Meta and IBM are joining the Data & Trust Alliance, a corporate-backed group that has developed an evaluation it hopes will combat bias in artificial intelligence systems that are used in hiring and employment decisions.

Keep Reading Show less

Twitter is testing a new approach to how users report tweets, giving users the ability to first describe the "symptoms" of their experience. Until now, Twitter has required users to specify the type of complaint they're lodging, under Twitter's policies, a confusing process that Twitter acknowledges "wasn’t making enough people feel safe or heard."

Keep Reading Show less

Roku and Google have struck an 11th-hour deal to keep YouTube’s apps on Roku’s streaming devices and smart TVs. The two companies renewed their distribution agreement for both YouTube TV as well as the main YouTube app, which was set to expire on Thursday. Without such a deal, YouTube apps would have disappeared from Roku's devices.

Keep Reading Show less

There’s no need for Meta or Lyft employees to rush back to the office, it turns out.

Keep Reading Show less

Stan Chudnovsky, vice president of Meta's messaging service Messenger, will leave the company in 2022, he announced on Facebook on Tuesday.

Keep Reading Show less

Twitter has acquired messaging app Quill, Nick Caldwell, general manager of Twitter's Core Tech unit, announced in a tweet thread Tuesday.

Keep Reading Show less

Elon Musk, in typical Elon Musk fashion, railed against federal spending on electric vehicles during Monday's Wall Street Journal CEO Council Summit. He also called CEO a "made-up title" and said that no one should be CEO forever.

Keep Reading Show less

The Senate confirmed Jessica Rosenworcel, acting chair of the Federal Communications Commission, for another term at the agency on Tuesday as the White House's tech nominees begin to take their spots.

Keep Reading Show less

Amazon Web Services US-EAST-1 experienced an outage Tuesday morning that left many websites unavailable.

Keep Reading Show less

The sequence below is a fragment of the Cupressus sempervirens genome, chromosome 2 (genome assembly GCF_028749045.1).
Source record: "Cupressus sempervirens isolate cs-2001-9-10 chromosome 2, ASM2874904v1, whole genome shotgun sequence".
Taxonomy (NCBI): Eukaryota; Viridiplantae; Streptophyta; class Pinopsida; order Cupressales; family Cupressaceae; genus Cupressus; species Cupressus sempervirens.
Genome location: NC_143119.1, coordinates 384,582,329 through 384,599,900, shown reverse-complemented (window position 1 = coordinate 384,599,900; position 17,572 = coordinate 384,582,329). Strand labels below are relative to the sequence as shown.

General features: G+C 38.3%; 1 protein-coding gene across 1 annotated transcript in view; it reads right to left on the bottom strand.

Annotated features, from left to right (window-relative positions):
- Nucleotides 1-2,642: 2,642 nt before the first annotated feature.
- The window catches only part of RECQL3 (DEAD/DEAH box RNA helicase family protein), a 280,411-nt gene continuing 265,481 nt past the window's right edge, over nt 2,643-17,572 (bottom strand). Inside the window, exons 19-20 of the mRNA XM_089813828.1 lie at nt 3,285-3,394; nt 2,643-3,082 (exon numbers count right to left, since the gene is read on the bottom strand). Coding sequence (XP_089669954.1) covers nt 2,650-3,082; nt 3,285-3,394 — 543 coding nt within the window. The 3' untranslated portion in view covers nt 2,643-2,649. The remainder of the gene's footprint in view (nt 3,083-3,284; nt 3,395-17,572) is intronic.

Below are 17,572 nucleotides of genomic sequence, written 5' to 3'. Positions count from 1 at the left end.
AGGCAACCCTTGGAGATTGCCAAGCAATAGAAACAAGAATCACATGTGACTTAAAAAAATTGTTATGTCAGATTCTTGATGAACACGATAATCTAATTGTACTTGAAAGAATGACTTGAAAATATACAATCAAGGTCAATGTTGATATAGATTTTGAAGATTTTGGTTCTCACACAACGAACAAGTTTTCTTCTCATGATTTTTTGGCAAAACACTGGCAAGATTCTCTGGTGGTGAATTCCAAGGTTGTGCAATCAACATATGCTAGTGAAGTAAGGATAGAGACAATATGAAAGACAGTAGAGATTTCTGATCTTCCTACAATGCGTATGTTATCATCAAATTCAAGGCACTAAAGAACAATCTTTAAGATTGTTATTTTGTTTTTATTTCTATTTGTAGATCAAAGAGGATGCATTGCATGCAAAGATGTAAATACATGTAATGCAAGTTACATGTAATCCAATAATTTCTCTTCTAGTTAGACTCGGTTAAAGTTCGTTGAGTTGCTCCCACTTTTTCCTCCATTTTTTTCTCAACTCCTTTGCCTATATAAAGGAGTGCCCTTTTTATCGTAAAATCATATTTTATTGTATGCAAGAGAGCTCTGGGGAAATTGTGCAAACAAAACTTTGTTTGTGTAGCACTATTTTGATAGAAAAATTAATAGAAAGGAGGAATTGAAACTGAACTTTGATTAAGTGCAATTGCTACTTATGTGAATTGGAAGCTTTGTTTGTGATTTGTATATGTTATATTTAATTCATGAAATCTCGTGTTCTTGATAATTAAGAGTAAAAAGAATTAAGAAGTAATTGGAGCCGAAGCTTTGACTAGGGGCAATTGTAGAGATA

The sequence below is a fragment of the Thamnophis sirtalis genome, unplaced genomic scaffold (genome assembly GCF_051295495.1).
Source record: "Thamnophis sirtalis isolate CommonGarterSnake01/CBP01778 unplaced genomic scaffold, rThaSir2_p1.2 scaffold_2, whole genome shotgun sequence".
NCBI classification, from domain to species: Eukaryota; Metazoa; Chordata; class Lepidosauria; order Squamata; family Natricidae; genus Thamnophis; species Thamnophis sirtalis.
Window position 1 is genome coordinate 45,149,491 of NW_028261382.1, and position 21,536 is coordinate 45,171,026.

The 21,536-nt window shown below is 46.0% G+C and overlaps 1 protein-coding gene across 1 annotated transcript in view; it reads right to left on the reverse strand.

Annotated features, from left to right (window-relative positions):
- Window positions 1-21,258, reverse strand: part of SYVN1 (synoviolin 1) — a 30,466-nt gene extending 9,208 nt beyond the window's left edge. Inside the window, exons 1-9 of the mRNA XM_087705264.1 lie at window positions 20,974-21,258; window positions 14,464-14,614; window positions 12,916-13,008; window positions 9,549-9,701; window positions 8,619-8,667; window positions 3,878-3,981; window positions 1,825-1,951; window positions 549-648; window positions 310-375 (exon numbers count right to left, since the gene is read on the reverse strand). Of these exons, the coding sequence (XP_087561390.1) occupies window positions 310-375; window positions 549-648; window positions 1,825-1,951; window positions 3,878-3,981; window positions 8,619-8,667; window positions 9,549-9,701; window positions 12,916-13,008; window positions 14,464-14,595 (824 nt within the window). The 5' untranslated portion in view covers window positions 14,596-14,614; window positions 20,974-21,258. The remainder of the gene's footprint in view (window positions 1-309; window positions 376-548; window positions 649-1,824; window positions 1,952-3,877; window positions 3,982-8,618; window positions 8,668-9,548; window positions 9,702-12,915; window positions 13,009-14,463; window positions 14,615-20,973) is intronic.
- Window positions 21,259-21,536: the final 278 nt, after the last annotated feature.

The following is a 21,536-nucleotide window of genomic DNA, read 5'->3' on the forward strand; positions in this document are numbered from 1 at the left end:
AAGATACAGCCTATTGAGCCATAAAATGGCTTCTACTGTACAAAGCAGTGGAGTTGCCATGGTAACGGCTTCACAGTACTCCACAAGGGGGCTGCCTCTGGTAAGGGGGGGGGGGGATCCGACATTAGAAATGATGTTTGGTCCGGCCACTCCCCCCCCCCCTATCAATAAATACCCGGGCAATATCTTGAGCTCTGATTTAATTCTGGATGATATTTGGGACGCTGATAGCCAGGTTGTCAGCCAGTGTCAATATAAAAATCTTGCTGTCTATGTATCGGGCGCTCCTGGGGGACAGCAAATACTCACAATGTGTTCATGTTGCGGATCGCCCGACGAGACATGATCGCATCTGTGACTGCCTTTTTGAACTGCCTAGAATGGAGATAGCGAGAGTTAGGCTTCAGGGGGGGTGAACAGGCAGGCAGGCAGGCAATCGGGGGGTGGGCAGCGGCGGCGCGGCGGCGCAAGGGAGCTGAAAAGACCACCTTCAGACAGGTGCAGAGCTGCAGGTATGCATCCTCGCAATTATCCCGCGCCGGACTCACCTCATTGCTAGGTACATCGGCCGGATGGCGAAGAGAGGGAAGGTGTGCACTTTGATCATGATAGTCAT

Ubisoft has taken the plunge into blockchain gaming with the launch of Quartz, a non-fungible token platform for in-game items. The announcement, made in a YouTube trailer for the Quartz beta, makes Ubisoft the first major video game publisher to formally launch a crypto project.

Keep Reading Show less

Instagram announced a suite of new controls and features aimed at teens Tuesday, one day before Instagram head Adam Mosseri is set to testify before Congress on the app's impact on younger users. According to a blog post, the company will begin limiting the types of recommendations it makes to teen users, nudge those users away from topics they're dwelling on and urging young users in six countries to take a break from the app.

Keep Reading Show less

Samsung replaced the heads of its three biggest business units with two new co-CEOs, the company announced late Monday, merging its consumer and mobile electronics businesses.

Keep Reading Show less

Intel is planning to take Mobileye, its self-driving vehicle unit, public, sources familiar with the matter told the Wall Street Journal. The company confirmed its plans in a press release following the report..

Keep Reading Show less

Microsoft has told its partners that some customers will be charged 20% more for subscriptions to its Office suite if they want to have monthly plans, CNBC reported Monday.

Keep Reading Show less

As the NFT craze took over this year, people poured $26.9 billion into the digital ownership tokens in the first ten months of 2021, a report by blockchain analysis service Chainalysis found.

Keep Reading Show less

Google is embracing free TV for its Google TV platform: The company has struck a deal with ViacomCBS-owned Pluto to add over 300 free, ad-supported streaming TV channels to its Chromecast with Google TV streaming dongle as well as smart TVs running Google TV.

Keep Reading Show less

The planned launch of the White House’s Alliance for the Future of the Internet has been postponed, following substantial pushback from leading digital rights groups, according to two sources involved in the planning process, including one U.S. official.

Keep Reading Show less

The newest game on Facebook is one of the oldest in history — Pac-Man — but it has a twist. This version of Pac-Man is a competitive four-player take on the arcade classic intended to be livestreamed on the Facebook Gaming platform, so viewers can compete against streamers in a matter of seconds.

Keep Reading Show less

A former software engineer for Netflix was sentenced to two years in prison for taking part in an insider trading ring that generated more than $3 million, the U.S. Attorney’s Office in the Western District of Washington announced Friday.

Keep Reading Show less
Bulletins